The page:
Tuesday, August 2, 2011

On the Road to Hawassa...

This trip is such an experience and I have so many friends who have been so supportive and so excited for my family, I decided it was a good time to revive the blog and share the journey. As I've written down some thoughts over the past two days, I've come to realize how difficult it is to come up with the words to describe this moment in my life. I'll try to share different pieces of the adventure over the next few days.

As soon as we arrived in Addis, we went off on our first adventure to Hawassa. The orphanage Musse lived in for a brief time is there and that is where we planned to meet his birth dad. Hawassa is about a 5 hour trip from Addis, I believe south of the capital city. The drive has some spectacular vistas, but it also incredibly heartbreaking. We were on an actual highway for the most part, although not always well-maintained and more like what Americans would call a Farm-to-Market Road. And all along the way are throngs of Ethiopians. They are on foot, on cart, in a taxi...everyway imaginable. Some people are just walking along with nothing but the clothes on their back while others carry packs, water jugs, or fruit & vegetables. Carts filled with cornstalks rolled by as we sped down the roads. Other carts, led by overburdened donkeys, had people as their passengers, sometimes up to 10 or 12 on one tiny cart. While it was pretty sobering, at times there was also humor. Like the time we passed a cart that appeared to have no owner. Upon closer inspection, he was simply napping while letting the donkey lead the way.

Every few miles we would come to a cluster of villages with small children playing outside in the dirt, and if they weren't playing, then they were working in the fields. We saw several families plowing the ground with a pair of cows, or harvesting crops. Mothers and daughters hung their laundry out to dry on fences and rocks. Children as young as 4 or 5 herded the goats and cows alongside the road. More often that not, the livestock was without anyone to herd them and they just meandered alongside the cars. Occasionally, some of that livestock decided to cross the road and we would nudge our way around them.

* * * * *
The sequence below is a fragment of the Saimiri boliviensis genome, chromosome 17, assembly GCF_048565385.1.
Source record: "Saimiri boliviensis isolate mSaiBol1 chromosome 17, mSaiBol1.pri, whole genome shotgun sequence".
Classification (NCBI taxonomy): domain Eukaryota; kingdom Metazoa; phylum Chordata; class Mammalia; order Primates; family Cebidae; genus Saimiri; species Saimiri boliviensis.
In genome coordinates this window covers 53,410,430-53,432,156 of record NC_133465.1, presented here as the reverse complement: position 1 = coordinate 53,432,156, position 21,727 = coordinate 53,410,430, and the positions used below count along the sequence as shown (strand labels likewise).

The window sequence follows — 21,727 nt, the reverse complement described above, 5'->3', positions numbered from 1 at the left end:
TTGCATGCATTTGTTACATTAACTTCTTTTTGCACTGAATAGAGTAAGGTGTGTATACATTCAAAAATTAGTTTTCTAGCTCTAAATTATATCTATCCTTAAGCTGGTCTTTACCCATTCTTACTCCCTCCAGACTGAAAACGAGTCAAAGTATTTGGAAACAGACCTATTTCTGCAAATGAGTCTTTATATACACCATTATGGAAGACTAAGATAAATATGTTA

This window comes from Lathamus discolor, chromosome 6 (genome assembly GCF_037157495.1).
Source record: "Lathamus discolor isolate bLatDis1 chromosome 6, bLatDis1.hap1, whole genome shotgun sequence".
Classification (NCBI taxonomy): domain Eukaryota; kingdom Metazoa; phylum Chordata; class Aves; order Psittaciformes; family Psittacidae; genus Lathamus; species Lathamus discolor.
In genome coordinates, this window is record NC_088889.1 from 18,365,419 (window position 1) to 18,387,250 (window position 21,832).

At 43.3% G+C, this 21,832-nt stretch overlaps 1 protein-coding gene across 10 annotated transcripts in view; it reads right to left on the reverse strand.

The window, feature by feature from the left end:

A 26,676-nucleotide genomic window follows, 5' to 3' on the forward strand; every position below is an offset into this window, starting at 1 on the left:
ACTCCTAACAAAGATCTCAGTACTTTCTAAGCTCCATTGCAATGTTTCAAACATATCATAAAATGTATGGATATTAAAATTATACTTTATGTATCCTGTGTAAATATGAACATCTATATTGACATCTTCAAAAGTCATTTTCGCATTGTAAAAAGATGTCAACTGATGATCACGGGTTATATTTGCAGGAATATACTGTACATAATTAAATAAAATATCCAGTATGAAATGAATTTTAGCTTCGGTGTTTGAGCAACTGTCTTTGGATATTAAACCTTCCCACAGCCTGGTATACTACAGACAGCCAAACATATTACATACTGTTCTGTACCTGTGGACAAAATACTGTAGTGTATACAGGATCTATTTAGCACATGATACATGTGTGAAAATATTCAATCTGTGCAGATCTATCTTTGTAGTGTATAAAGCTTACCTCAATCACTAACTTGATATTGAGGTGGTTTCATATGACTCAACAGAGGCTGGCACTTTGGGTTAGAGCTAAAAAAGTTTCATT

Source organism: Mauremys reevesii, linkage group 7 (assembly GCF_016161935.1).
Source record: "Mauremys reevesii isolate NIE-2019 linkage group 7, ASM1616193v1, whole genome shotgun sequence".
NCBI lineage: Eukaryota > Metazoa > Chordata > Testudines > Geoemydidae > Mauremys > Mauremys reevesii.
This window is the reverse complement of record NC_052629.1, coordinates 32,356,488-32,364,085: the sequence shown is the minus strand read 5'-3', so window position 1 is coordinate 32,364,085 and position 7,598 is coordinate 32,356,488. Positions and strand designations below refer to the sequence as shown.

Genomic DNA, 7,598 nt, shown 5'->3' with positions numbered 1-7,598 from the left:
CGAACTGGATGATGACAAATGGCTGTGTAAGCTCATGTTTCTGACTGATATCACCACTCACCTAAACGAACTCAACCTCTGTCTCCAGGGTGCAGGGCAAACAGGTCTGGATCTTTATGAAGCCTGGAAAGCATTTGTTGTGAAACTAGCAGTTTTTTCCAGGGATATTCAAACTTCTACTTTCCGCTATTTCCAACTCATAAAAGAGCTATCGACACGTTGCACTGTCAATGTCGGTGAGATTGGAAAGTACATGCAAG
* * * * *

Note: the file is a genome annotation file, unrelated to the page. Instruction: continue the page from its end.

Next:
Along the way we also passed through several towns. Not really what we would consider towns back in the states, but here a variety of businesses lined the road and people bustled from one end to the other. There were still the donkey-pulled carts, but the towns were also filled with taxis and cars, usually filled to capacity. Women sat on the side of the road selling roasted corn and other fresh fruits & vegetables. Stores no bigger than most American master baths sold anything from sodas and candy to car parts and electronics.

Quite possibly the strongest memory from today's journey was definitely the most heartbreaking and the one which left us feeling the most helpless. Driving down a fairly empty road, we came upon a group of about 20 people, wailing quite passionately. One woman fell to her knees in the middle of the dirt road. As we came upon them, we noticed one lone boy on a cart being pulled by a few people. He was about 6 or 7 and his legs were covered with a purple cloth. The woman running beside him had to have been his mother for the look of fear and worry on her face can only be worn by a mom. Several people rushed up to our van, their faces begging us to help. As someone pulled away that purple cloth, we understood their concern. That sweet little boy had a huge gash on his leg and it was covered in blood. Helpless to do anything, we could only pray that they made it to the next town where we saw a clinic.

I do have a few pictures from today, but I can't post them until I get home. Truth be told, the pictures I do have don't do the beauty of the countryside or the extremity of poverty any justice. Unless you've been to a third world country, your mind really can't comprehend what you see. I dont even think the poverty I've seen on mission trips comes close. Quite honestly, I still can't wrap my mind around the things I've seen over the past 36 hours. Over the past few weeks you may have seen the news stories about the Horn of Africa and the dire straits they are currently in. Somalia, Ethiopia, and Kenya are in the midst of a famine and I can tell you that what you see on TV is only the tip of what is on the news. Thanks for letting me share. I'll try to update tomorrow night.


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